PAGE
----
It’s hard to go a day without running into something, somewhere that claims to be “New and Improved”. Supermarket shelves are loaded with such items, which in many cases are the same old sad, tired products repackaged in smaller containers (but selling for the same price).
And software designers just can’t resist the urge to add new bells and whistles to their products. For my tastes they should spend more time making the existing features actually work before they trot out new releases. I doubt that I use even 5% of the features in most of them anyway!
The plant world is no different. Every year the nurseries and catalogs regale us with their new introductions. Plant breeders strive for colors and shapes not normally seen in nature. How long before we see blue zinnias, or ruffled morning glories? Don’t laugh, Burpee actually featured a double white morning glory in their 1919 catalog. I guess it didn’t catch on.
I’m not buying the hype. I am convinced that not only is “new” not always better, many times it is actually worse! This year I am looking backwards in time to try old, tried-and-true varieties in my gardens.
For instance, I recently found a seed source for Ruby lettuce. I grew it years ago, and then the catalogs dropped it (no doubt to make room for the new and improved ones). It was a 1958 AAS winner and a nice red leaf variety. I found it at Victory Seeds, ironically on the NEW for 2010 page! I’m also growing Salad Bowl lettuce, a 1952 AAS winner that has stood the test of time. It’s a modest little oak leaf lettuce that is ‘slow to bolt, tolerant of heat, and doesn’t get bitter’. Hmm, hard to improve much on that!
In another retro moment, we are growing luffa gourds this year. I can remember growing them as a kid! My wife and I are going to experiment with soap making, and the dried luffas will make great natural scrubbers. Of course it will be next year before we have any to experiment with, but that’s ok.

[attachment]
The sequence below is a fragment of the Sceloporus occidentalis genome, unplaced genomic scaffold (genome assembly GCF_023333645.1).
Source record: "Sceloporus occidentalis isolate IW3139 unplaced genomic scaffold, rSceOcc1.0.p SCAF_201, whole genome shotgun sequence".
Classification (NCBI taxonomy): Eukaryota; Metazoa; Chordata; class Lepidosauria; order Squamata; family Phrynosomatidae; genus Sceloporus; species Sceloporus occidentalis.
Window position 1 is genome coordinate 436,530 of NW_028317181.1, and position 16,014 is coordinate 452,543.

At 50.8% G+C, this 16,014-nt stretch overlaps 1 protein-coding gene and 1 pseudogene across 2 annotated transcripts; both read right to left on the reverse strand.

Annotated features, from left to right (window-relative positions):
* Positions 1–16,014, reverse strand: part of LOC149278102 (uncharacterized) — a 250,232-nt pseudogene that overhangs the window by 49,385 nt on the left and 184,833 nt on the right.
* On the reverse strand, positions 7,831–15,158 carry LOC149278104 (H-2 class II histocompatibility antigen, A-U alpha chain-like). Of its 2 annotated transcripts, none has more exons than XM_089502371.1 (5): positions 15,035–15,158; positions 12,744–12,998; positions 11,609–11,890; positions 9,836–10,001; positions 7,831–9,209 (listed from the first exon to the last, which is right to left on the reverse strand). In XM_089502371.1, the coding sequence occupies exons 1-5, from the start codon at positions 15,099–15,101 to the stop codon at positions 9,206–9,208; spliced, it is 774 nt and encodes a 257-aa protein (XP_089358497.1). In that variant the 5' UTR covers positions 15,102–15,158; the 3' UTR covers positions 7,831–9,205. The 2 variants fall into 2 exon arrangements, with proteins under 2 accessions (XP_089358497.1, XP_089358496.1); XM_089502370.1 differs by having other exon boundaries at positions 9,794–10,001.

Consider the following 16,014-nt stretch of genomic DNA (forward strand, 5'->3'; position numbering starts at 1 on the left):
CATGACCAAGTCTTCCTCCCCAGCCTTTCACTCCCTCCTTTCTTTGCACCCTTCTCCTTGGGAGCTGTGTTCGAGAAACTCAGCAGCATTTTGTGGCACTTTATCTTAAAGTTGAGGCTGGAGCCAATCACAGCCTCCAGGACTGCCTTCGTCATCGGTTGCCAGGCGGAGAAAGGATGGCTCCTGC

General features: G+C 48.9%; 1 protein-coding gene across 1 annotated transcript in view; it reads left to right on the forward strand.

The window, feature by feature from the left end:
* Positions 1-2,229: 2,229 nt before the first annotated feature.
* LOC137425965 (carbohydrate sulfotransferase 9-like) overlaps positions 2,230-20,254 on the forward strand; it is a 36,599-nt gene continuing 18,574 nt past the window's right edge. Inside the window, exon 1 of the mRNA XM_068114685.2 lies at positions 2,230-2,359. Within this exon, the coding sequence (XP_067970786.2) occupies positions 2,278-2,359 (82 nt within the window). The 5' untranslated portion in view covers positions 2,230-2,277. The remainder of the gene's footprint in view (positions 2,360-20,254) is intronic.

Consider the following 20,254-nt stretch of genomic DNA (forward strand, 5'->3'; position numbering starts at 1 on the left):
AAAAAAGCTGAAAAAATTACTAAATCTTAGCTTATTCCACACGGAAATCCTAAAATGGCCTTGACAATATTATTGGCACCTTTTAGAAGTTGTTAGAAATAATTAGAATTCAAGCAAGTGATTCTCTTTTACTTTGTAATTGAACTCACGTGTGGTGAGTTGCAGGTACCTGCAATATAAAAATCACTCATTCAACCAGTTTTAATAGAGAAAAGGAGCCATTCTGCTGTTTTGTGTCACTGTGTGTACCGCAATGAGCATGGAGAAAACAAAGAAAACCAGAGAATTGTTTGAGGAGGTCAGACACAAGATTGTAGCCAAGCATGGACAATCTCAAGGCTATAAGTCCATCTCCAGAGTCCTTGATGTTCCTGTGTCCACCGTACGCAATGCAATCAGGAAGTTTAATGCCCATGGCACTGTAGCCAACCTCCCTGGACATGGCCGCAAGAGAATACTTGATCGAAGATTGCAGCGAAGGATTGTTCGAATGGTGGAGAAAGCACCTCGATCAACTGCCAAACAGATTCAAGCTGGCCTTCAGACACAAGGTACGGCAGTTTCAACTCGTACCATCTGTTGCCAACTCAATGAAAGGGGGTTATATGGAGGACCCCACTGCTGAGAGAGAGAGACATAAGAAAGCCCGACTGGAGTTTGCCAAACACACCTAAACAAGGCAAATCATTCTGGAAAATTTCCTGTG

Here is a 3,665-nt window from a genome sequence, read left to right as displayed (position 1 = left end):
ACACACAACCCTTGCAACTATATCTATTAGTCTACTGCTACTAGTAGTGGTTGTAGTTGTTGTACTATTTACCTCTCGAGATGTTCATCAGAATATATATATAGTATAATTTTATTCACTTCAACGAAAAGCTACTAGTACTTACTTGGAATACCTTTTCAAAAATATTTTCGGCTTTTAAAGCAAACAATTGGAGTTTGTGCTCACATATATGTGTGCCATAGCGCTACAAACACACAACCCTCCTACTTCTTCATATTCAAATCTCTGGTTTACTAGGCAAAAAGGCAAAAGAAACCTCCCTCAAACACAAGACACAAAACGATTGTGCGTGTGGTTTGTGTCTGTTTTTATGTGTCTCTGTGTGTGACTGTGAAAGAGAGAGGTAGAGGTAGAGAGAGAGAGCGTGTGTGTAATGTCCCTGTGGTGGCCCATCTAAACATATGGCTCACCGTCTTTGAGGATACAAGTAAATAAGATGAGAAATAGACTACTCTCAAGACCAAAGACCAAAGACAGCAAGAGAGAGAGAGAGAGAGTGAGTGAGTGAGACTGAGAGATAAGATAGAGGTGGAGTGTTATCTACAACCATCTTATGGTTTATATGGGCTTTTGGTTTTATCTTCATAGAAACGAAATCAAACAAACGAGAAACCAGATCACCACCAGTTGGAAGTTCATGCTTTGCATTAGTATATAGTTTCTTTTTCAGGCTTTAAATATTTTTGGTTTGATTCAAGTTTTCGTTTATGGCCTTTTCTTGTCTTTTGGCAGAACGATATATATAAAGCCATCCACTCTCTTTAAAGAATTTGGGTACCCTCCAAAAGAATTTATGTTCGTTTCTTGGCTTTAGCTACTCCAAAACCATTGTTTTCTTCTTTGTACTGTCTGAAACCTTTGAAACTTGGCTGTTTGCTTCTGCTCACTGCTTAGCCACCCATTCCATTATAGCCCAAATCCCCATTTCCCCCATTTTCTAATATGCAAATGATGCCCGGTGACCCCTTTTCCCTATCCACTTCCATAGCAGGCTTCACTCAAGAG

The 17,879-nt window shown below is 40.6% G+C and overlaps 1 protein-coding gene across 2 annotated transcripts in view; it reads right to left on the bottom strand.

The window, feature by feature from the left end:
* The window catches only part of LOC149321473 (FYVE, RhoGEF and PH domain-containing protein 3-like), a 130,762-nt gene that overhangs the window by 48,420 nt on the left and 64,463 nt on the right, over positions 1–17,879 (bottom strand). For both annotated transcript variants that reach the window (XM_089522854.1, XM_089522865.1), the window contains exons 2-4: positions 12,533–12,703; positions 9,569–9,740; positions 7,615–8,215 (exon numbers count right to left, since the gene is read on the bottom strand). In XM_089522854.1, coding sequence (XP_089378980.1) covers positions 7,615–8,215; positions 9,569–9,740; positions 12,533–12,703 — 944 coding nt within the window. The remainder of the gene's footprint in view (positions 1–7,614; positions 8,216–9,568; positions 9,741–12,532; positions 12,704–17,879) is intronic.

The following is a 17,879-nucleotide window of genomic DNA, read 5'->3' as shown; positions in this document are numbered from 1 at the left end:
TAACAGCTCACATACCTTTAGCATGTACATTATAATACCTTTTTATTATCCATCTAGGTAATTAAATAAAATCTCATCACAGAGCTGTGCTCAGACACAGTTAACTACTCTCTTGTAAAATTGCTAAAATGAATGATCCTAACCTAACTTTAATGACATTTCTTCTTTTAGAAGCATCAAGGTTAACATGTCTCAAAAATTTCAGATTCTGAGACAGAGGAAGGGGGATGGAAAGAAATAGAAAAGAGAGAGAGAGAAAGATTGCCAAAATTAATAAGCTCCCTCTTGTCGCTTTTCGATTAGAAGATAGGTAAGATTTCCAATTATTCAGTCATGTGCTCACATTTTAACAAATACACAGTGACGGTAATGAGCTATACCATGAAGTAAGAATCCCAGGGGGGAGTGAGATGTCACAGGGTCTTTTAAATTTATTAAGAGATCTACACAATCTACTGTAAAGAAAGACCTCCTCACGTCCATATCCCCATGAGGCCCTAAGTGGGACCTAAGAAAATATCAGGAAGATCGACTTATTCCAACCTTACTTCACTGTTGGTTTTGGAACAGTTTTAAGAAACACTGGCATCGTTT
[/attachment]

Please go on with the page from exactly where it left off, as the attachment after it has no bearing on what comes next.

In the Wild Garden I’m growing State Fair zinnia, which is a tetraploid variety around since the 1950s. I grew it last year and the butterflies loved it. There are some new zinnias out this year called Zahara which are AAS winners. They look lovely, but I think I’ll wait a few years. I want some feedback on whether the butterflies like them. Their opinion is important to me.
I’m also going to plant couple of rugosa roses, so we can have a nice supply of rose hips for tea. I grew Blanc Double De Coubert years ago, before I really appreciated the hips. It will be nice to have it back in the garden. It was introduced in 1892 – hardly a newcomer!
Another exciting find this year is Ramapo tomato. I grew it back in the 1980s but then it disappeared just like Ruby did. Apparently I wasn’t the only one to miss it, because the folks at Rutgers brought it back in late 2007. It’s a large red slicing tomato with an excellent taste, and I look forward to it gracing our table again.
I guess my one-man boycott of things “new and improved” won’t change the overall scheme of things. Marketing people will still hype, and catalogs will still trumpet the arrival of the latest and greatest.
It’s just falling on deaf ears here at Happy Acres!